#1 New York Times Bestseller
Congressman John Lewis, an American icon and one of the key figures of the civil rights movement, continues his award-winning graphic novel trilogy with co-writer Andrew Aydin and artist Nate Powell, inspired by a 1950s comic book that helped prepare his own generation to join the struggle.
From the host of the critically acclaimed pro wrestling podcast Straight Shoot, this graphic novel history of wrestling features the key grapplers, matches, and promotions that shaped this beloved sport and form of entertainment.
The award-winning, #1 New York Times bestselling trilogy is complete! Celebrate with this commemorative set containing all three volumes of March in a stunning new slipcase designed by Nate Powell and Chris Ross and colored by José Villarrubia.
An entertaining graphic adaptation of the oldest military treatise in the world.
Hailed as the oldest philosophical discussion on military strategy, Sun Tzu’s The Art of War has been adapted as a graphic novel by award-winning illustrator Pete Katz.
This is a treatise on what makes art art, told in graphic novel form.
Ben Passmore's necessary contribution to the dialogue around race in the United States, Your Black Friend is a letter from your black friend to you about race, racism, friendship and alienation. On the heels of viral online success with 500,000] views, the revised print edition of the Your Black Friend comic is in gorgeous full color on fancy matte paper stock.
Our leaders swear to uphold it, our military to defend it. It is the blueprint for the shape and function of government itself and what defines Americans as Americans. But how many of us truly know our Constitution?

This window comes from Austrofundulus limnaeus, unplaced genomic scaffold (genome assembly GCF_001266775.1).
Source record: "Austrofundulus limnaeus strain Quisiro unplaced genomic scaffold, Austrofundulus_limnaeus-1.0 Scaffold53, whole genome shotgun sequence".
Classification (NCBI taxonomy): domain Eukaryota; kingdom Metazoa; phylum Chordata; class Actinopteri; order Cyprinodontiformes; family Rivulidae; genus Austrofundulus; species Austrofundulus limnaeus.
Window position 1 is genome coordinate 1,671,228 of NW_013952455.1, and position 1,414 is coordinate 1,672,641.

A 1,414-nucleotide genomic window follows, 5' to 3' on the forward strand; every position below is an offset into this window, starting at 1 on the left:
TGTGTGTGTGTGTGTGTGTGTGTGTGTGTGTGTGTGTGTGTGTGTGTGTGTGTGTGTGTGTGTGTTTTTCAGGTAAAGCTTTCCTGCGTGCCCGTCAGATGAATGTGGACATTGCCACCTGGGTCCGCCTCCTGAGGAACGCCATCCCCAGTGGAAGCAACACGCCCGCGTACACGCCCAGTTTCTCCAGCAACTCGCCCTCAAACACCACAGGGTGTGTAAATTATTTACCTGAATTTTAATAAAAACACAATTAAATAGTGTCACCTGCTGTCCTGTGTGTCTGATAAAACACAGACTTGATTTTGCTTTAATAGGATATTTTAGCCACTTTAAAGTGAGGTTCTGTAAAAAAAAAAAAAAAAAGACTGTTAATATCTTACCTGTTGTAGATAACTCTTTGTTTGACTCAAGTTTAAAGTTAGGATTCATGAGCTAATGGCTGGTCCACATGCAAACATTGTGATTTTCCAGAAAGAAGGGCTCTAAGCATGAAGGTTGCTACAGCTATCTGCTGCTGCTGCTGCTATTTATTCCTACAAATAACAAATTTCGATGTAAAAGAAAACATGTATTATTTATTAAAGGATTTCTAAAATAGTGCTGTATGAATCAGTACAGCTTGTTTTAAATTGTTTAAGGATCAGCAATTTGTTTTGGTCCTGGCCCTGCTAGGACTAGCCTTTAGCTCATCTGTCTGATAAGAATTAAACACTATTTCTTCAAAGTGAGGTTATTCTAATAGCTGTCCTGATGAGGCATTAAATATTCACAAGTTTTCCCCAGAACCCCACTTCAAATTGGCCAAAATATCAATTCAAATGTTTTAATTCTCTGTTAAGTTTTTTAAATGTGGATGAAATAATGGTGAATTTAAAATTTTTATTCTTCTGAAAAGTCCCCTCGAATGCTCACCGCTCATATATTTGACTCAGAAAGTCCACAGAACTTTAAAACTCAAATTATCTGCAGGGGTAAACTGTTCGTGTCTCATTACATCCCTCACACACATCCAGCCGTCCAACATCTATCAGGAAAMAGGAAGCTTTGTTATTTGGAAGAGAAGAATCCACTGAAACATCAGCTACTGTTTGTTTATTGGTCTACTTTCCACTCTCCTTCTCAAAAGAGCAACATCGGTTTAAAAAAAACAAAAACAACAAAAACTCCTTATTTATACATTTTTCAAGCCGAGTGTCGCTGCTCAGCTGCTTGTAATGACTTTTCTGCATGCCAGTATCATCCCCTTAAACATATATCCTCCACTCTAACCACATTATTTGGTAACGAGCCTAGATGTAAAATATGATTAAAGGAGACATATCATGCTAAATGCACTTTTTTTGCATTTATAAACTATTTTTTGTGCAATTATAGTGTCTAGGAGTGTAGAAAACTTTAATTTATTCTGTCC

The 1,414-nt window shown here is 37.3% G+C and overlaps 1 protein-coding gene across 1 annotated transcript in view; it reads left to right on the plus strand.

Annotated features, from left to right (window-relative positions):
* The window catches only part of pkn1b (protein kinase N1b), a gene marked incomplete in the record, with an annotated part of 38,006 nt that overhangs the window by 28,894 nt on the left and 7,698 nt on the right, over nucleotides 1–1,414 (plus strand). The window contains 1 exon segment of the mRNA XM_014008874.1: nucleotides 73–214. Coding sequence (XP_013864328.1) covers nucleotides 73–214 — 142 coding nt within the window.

Cartoonist Ellen Forney explores the relationship between “crazy” and “creative” in this graphic memoir of her bipolar disorder, woven with stories of famous bipolar artists and writers.
This harrowing story of Hiroshima was one of the original Japanese manga series. New and unabridged, this is an all-new translation of the author's first-person experiences of Hiroshima and its aftermath, is a reminder of the suffering war brings to innocent people. Its emotions and experiences speak to children and adults everywhere.
How did a political outsider like Trump win the 2016 presidential election? Why do some Americans feel so strongly about gun rights? Is there a role for more than two political parties in the system?
Activist-academic Meg John Barker and cartoonist Julia Scheele illuminate the histories of queer thought and LGBTQ+ action in this groundbreaking non-fiction graphic novel. A kaleidoscope of characters from the diverse worlds of pop-culture, film, activism and academia guide us on a journey through the ideas, people and events that have shaped 'queer theory'.